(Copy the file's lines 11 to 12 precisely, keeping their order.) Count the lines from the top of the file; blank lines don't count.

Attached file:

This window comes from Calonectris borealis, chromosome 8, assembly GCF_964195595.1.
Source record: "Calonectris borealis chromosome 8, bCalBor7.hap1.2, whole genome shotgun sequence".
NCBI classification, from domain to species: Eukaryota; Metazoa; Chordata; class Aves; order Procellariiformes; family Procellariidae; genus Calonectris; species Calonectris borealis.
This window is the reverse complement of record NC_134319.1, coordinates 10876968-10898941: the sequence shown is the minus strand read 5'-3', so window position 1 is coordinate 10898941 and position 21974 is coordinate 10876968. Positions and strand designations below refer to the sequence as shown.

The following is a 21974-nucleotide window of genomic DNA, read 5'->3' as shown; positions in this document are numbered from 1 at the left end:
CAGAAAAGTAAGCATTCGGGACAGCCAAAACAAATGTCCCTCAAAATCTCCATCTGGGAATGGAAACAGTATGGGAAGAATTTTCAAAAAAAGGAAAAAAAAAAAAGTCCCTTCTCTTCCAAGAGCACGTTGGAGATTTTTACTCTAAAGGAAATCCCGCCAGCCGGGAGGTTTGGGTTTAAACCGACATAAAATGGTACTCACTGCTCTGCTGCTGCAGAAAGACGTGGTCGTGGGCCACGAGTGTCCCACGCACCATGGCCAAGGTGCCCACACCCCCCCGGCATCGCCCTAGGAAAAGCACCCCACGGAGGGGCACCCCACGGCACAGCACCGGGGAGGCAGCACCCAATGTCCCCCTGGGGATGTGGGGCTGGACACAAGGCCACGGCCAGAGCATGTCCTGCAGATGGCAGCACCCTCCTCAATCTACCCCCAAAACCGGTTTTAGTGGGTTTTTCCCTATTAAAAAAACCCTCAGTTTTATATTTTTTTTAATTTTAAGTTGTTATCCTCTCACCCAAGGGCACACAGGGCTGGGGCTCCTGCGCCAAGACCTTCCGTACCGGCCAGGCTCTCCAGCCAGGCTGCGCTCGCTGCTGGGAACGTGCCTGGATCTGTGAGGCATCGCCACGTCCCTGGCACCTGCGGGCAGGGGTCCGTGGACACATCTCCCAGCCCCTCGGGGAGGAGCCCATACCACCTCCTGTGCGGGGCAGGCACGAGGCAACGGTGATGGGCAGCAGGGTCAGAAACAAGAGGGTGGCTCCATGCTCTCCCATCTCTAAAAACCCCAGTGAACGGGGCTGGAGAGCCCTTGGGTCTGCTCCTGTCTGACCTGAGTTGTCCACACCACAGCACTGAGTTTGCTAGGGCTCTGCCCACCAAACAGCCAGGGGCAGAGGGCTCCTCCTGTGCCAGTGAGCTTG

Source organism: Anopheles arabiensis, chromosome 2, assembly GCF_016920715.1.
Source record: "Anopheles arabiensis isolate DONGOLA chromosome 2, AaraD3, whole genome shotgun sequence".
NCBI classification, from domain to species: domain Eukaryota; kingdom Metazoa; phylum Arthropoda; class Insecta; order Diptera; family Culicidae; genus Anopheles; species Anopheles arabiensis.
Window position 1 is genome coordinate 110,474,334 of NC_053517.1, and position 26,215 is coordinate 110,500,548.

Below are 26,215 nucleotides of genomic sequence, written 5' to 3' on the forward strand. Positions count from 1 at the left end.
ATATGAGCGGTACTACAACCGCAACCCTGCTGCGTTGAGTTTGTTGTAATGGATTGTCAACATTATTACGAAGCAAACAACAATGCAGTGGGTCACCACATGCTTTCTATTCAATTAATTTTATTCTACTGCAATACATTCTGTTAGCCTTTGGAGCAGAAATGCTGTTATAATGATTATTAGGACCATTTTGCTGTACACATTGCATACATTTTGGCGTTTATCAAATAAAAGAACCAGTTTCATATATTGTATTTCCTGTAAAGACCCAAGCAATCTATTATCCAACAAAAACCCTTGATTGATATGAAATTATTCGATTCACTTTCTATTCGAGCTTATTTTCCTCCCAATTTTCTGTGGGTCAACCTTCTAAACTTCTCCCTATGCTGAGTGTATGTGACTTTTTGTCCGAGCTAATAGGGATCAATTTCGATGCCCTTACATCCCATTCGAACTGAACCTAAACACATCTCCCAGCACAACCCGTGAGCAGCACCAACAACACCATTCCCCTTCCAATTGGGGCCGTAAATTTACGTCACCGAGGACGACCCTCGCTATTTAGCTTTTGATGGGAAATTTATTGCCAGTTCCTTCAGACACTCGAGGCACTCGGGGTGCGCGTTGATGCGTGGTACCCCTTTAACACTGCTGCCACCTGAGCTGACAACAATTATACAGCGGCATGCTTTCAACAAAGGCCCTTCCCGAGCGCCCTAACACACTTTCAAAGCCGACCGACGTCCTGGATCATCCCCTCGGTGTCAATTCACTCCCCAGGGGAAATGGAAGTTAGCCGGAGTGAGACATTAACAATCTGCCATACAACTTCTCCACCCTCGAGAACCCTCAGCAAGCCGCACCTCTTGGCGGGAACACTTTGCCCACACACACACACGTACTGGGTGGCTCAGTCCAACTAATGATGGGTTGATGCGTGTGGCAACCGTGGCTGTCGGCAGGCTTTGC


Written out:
Below are 26,215 nucleotides of genomic sequence, written 5' to 3' on the forward strand. Positions count from 1 at the left end.
ATATGAGCGGTACTACAACCGCAACCCTGCTGCGTTGAGTTTGTTGTAATGGATTGTCAACATTATTACGAAGCAAACAACAATGCAGTGGGTCACCACATGCTTTCTATTCAATTAATTTTATTCTACTGCAATACATTCTGTTAGCCTTTGGAGCAGAAATGCTGTTATAATGATTATTAGGACCATTTTGCTGTACACATTGCATACATTTTGGCGTTTATCAAATAAAAGAACCAGTTTCATATATTGTATTTCCTGTAAAGACCCAAGCAATCTATTATCCAACAAAAACCCTTGATTGATATGAAATTATTCGATTCACTTTCTATTCGAGCTTATTTTCCTCCCAATTTTCTGTGGGTCAACCTTCTAAACTTCTCCCTATGCTGAGTGTATGTGACTTTTTGTCCGAGCTAATAGGGATCAATTTCGATGCCCTTACATCCCATTCGAACTGAACCTAAACACATCTCCCAGCACAACCCGTGAGCAGCACCAACAACACCATTCCCCTTCCAATTGGGGCCGTAAATTTACGTCACCGAGGACGACCCTCGCTATTTAGCTTTTGATGGGAAATTTATTGCCAGTTCCTTCAGACACTCGAGGCACTCGGGGTGCGCGTTGATGCGTGGTACCCCTTTAACACTGCTGCCACCTGAGCTGACAACAATTATACAGCGGCATGCTTTCAACAAAGGCCCTTCCCGAGCGCCCTAACACACTTTCAAAGCCGACCGACGTCCTGGATCATCCCCTCGGTGTCAATTCACTCCCCAGGGGAAATGGAAGTTAGCCGGAGTGAGACATTAACAATCTGCCATACAACTTCTCCACCCTCGAGAACCCTCAGCAAGCCGCACCTCTTGGCGGGAACACTTTGCCCACACACACACACGTACTGGGTGGCTCAGTCCAACTAATGATGGGTTGATGCGTGTGGCAACCGTGGCTGTCGGCAGGCTTTGC